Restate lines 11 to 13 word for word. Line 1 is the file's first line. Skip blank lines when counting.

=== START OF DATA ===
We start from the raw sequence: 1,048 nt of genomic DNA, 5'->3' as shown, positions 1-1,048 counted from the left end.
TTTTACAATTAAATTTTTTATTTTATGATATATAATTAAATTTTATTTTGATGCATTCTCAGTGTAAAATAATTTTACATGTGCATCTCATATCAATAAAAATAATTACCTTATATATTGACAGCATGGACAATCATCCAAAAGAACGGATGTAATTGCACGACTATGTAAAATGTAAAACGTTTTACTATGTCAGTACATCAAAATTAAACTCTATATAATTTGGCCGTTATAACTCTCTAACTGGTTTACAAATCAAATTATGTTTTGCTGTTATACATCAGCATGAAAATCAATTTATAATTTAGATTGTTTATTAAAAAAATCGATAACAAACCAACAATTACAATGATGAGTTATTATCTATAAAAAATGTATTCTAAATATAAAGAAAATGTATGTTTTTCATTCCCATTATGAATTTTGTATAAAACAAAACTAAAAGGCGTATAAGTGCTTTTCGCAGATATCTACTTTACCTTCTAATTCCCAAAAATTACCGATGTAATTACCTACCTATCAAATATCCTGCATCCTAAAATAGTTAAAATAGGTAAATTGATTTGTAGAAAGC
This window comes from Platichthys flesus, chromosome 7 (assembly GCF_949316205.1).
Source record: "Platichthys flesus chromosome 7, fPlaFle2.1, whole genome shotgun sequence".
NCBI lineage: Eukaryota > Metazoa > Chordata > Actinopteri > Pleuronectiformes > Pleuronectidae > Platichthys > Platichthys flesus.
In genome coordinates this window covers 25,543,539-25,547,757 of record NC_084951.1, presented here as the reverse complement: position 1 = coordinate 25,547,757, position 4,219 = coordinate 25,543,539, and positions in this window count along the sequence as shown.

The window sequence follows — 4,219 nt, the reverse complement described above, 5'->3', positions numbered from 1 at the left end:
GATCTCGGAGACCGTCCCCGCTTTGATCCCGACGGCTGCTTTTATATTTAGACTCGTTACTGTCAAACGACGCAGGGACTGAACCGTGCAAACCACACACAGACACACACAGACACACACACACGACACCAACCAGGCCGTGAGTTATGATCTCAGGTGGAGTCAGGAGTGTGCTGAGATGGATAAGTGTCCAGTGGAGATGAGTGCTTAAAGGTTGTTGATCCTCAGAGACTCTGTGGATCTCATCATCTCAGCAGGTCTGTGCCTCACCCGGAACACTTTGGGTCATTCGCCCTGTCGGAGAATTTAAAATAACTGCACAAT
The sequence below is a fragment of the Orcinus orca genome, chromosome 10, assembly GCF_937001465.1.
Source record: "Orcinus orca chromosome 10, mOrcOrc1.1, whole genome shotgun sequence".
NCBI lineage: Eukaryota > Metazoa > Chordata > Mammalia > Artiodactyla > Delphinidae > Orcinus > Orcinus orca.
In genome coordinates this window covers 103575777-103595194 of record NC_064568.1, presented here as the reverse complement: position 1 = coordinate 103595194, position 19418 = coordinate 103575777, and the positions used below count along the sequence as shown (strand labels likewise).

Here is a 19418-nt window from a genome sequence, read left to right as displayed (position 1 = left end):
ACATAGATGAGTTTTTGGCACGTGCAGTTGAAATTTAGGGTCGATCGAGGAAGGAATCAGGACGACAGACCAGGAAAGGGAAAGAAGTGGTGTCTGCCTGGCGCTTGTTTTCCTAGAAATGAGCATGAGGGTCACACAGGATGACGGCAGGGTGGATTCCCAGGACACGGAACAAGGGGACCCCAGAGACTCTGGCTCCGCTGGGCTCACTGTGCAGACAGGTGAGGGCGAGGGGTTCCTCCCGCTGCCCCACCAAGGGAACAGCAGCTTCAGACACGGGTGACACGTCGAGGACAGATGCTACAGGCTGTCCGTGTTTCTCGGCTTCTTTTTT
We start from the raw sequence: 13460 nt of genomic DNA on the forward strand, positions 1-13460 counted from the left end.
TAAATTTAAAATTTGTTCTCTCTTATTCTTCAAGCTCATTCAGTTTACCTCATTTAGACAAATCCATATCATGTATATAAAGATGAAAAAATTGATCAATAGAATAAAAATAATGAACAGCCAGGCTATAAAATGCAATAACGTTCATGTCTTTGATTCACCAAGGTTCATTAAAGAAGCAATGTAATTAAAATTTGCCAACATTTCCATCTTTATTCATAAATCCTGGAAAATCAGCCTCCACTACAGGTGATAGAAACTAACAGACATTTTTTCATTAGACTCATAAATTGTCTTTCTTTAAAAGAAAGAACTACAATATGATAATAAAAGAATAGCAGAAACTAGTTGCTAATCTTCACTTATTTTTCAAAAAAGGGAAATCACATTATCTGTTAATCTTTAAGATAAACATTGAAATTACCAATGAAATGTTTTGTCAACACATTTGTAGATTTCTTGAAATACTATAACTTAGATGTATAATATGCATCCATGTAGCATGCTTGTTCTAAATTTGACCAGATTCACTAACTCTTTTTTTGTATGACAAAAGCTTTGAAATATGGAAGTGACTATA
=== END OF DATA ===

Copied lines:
NCBI lineage: Eukaryota > Metazoa > Chordata > Mammalia > Artiodactyla > Delphinidae > Orcinus > Orcinus orca.
In genome coordinates this window covers 103575777-103595194 of record NC_064568.1, presented here as the reverse complement: position 1 = coordinate 103595194, position 19418 = coordinate 103575777, and the positions used below count along the sequence as shown (strand labels likewise).

Here is a 19418-nt window from a genome sequence, read left to right as displayed (position 1 = left end):